Economics Everywhere | Issue 3

Economics Everywhere | Issue 3

College Shouldn’t Be Free

This is a controversial statement to make at a university. For a long time I saw education as a human right, something that should be universally accessible to all those seeking it. Sure, it might be a drag on the taxpayer, but investing in educating a population helps keeps the populous politicians of Trump out of office and the economy competitive. 

But during one ECON112 lecture last semester Mr Terry Kerr declared quite the opposite: “university shouldn’t be free”. He cited the story of one chap who spent six years at Otago without graduating, back when tertiary education in New Zealand was close to free. Mr Kerr asserted free education meant that the only cost of failing classes was time and there was no monetary incentive to try.

Currently, New Zealand citizens and permanent residents pay a subsidised tuition while international students pay full tuition. Historical data is limited, so we aren’t fully able to compare graduation rates pre-reform. However, there are some countries that have been able to provide tertiary education at no cost to the student including Denmark, Germany, Sweden, and Argentina. While Denmark has an above average graduation rate, Germany, Sweden and Argentina are all below average. In fact, Argentina has the worst graduation rate in the world, at only 27% in 2013. Germany and Sweden have closer to a 50% graduation rate, still below the average of 70% for OECD countries. New Zealand stands at about 74%, still behind our neighbours in Australia with 81%.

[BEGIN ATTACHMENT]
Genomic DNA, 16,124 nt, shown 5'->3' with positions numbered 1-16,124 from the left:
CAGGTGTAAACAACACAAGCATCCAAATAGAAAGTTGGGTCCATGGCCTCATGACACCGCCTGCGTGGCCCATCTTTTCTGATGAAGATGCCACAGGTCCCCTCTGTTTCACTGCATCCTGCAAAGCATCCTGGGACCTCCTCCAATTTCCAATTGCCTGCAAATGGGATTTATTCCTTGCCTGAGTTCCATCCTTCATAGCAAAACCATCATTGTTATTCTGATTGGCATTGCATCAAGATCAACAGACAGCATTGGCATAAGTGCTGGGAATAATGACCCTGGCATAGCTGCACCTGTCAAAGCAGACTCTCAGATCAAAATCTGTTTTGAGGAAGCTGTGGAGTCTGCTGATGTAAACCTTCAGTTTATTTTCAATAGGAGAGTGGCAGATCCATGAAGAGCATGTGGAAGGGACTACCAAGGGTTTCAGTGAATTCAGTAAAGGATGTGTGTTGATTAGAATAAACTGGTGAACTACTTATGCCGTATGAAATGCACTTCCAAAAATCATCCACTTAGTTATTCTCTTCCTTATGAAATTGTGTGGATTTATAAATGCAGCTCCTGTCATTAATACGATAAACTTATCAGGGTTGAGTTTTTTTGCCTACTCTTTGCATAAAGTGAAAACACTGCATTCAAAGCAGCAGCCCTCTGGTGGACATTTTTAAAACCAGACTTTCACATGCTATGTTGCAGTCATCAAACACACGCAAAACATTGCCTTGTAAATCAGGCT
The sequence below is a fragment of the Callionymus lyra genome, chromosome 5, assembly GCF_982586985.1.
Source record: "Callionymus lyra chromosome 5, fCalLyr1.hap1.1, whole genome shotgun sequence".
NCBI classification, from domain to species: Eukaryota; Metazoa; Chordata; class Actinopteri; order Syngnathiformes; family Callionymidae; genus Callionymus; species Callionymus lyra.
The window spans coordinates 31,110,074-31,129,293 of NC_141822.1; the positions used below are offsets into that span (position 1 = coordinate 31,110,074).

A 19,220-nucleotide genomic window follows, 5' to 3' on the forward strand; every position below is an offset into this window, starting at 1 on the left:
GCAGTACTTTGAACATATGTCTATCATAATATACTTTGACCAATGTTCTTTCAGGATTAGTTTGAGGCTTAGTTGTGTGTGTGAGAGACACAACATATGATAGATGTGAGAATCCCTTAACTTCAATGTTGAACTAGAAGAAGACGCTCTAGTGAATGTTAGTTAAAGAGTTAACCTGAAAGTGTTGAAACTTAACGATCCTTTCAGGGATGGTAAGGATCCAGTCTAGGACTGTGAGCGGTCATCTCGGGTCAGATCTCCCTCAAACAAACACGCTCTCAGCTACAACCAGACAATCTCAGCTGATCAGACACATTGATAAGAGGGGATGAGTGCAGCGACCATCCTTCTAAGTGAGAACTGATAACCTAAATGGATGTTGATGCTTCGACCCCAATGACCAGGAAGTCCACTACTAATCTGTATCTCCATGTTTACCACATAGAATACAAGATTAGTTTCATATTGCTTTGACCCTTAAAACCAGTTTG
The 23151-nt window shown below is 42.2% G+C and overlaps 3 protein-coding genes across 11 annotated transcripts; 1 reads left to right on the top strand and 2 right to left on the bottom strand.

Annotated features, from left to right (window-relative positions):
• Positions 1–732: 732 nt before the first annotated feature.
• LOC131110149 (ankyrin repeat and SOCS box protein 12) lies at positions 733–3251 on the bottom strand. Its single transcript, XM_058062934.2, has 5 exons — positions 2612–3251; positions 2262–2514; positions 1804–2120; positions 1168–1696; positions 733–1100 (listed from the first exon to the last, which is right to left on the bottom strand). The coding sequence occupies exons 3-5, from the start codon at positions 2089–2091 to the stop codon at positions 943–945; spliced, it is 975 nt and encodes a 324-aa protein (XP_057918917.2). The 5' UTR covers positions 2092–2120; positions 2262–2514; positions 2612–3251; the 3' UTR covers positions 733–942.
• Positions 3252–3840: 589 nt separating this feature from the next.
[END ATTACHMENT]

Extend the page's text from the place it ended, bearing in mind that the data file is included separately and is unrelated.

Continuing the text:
Obviously there are many factors at work incentivising students to either study or slack off, but one thing can be observed: when students don’t have a financial stake in their education, failure is an option. I talked to an international student in the dentistry programme here at Otago; tuition fees for him were just north of $80,000. In his words, “I can’t fail”. 

Of course, all this is not to say high fees don’t negatively impact those with less financially stable backgrounds. Student life isn’t easy when you are trying to balance part time work with studying and having a social life. For example, in the USA, notorious for the steep price for college education, the graduation rate sits at 60%. University needs to be affordable, perhaps not free. University isn’t cheap to provide, and the government investing thousands into students not willing to put effort into completing their course would simply be wasteful.

This article first appeared in Issue 3, 2017.
Posted 2:48pm Sunday 12th March 2017 by Danni Pintacasi.